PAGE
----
Thousands walked along the national mall today to mark the 100th anniversary of a march to help women get the right to vote.
On Sunday morning, several thousand women of Delta Sigma Theta Sorority retraced the footsteps of their founders who participated in the Women's Suffrage March of 1913.
Several thousand of the sorority's members commemorated the 100th anniversary of the march and the role the organization's 22 founders played, marching from the Capitol to the Washington Monument, diverting their route from the Mall to walk past the White House.
The march was preceded by a rally that included D.C. Police Chief Cathy Lanier as one of the speakers.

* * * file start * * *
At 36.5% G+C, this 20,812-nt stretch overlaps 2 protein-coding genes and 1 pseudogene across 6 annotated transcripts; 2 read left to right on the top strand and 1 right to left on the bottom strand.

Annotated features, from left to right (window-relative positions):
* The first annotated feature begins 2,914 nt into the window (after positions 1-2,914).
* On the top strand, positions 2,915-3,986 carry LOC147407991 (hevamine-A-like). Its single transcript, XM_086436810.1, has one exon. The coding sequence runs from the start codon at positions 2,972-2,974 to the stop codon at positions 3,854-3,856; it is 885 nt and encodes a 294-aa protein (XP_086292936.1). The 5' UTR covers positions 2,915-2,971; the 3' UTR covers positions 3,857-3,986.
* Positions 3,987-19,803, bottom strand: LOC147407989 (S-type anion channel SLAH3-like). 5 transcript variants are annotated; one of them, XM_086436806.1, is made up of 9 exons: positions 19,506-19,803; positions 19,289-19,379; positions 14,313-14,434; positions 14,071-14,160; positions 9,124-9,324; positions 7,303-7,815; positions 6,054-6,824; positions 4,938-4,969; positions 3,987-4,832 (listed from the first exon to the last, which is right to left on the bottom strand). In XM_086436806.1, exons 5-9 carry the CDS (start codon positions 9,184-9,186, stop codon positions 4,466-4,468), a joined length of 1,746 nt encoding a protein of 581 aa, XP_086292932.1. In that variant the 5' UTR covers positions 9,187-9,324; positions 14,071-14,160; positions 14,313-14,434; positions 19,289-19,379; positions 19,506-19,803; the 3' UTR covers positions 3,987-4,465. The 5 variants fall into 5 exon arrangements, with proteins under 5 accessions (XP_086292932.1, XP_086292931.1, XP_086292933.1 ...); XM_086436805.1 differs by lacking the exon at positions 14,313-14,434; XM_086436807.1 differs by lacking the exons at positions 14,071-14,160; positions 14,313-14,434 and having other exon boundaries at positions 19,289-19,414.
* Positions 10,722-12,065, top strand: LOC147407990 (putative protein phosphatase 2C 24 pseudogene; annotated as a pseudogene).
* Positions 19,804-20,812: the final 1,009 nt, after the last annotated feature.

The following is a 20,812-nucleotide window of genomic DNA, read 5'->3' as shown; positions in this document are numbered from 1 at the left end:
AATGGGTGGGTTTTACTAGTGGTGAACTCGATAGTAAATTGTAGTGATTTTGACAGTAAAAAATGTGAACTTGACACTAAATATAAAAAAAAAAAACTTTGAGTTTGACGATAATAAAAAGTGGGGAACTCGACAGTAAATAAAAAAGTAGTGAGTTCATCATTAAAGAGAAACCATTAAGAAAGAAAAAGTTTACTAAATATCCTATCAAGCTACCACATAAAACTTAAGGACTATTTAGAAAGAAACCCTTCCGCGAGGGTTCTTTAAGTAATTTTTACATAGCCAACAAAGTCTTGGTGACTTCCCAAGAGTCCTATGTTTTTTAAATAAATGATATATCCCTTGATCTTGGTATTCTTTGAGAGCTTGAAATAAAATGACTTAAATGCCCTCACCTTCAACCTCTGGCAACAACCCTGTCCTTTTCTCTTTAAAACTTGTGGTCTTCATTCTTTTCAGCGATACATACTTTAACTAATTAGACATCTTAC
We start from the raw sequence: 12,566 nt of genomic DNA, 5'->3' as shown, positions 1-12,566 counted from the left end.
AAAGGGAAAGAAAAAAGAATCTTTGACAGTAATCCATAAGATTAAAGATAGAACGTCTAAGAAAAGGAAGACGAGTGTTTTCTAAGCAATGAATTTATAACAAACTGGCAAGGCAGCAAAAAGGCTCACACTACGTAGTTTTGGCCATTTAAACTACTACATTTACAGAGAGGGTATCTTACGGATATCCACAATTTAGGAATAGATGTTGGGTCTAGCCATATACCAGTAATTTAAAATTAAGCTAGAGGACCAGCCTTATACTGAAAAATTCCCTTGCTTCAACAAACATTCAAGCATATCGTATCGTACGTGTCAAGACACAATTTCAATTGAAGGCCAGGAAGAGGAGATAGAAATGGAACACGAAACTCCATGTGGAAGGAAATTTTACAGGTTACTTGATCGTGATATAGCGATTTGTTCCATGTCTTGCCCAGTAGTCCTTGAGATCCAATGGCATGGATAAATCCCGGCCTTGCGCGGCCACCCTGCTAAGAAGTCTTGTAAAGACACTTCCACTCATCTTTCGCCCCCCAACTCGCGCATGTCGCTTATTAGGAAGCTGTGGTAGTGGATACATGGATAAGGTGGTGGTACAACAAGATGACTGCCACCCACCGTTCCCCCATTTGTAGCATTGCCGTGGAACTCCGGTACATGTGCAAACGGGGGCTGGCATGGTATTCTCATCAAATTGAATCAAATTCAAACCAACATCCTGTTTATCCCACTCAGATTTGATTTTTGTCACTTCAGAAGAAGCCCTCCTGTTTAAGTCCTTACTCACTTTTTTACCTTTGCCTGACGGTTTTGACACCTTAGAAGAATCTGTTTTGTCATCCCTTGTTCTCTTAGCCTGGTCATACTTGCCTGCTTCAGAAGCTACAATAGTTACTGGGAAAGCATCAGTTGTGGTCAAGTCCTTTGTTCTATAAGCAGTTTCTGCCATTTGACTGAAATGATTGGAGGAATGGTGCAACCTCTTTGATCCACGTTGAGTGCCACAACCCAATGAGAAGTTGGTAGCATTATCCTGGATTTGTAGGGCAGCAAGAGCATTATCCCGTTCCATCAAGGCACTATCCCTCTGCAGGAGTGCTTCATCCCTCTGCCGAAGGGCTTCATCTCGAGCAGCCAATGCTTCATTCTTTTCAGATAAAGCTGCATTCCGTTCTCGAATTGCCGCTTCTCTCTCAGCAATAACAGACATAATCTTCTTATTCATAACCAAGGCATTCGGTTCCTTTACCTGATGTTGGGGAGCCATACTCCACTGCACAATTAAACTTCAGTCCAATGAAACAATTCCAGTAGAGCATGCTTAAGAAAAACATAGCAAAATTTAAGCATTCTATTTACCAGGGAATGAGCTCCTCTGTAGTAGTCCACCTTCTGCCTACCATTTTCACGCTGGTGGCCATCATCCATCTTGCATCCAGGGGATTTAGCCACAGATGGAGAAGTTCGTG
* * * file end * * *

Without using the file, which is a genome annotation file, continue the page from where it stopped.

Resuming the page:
Delta Sigma Theta Sorority was founded in 1913 by 22 African-American women at Howard University. and is now one of the largest African-American women's organizations in the country with an estimated 300,000 members around the world.
Participating in the Women's Suffrage March was the first public act performed by the group's founders, according to their official website. The parade was scheduled the day before the inauguration of Woodrow Wilson as the 28th President of the United States and attracted an estimated 8,000 marchers.
Seven years later, the 19th Amendment was passed, guaranteeing women the right to vote.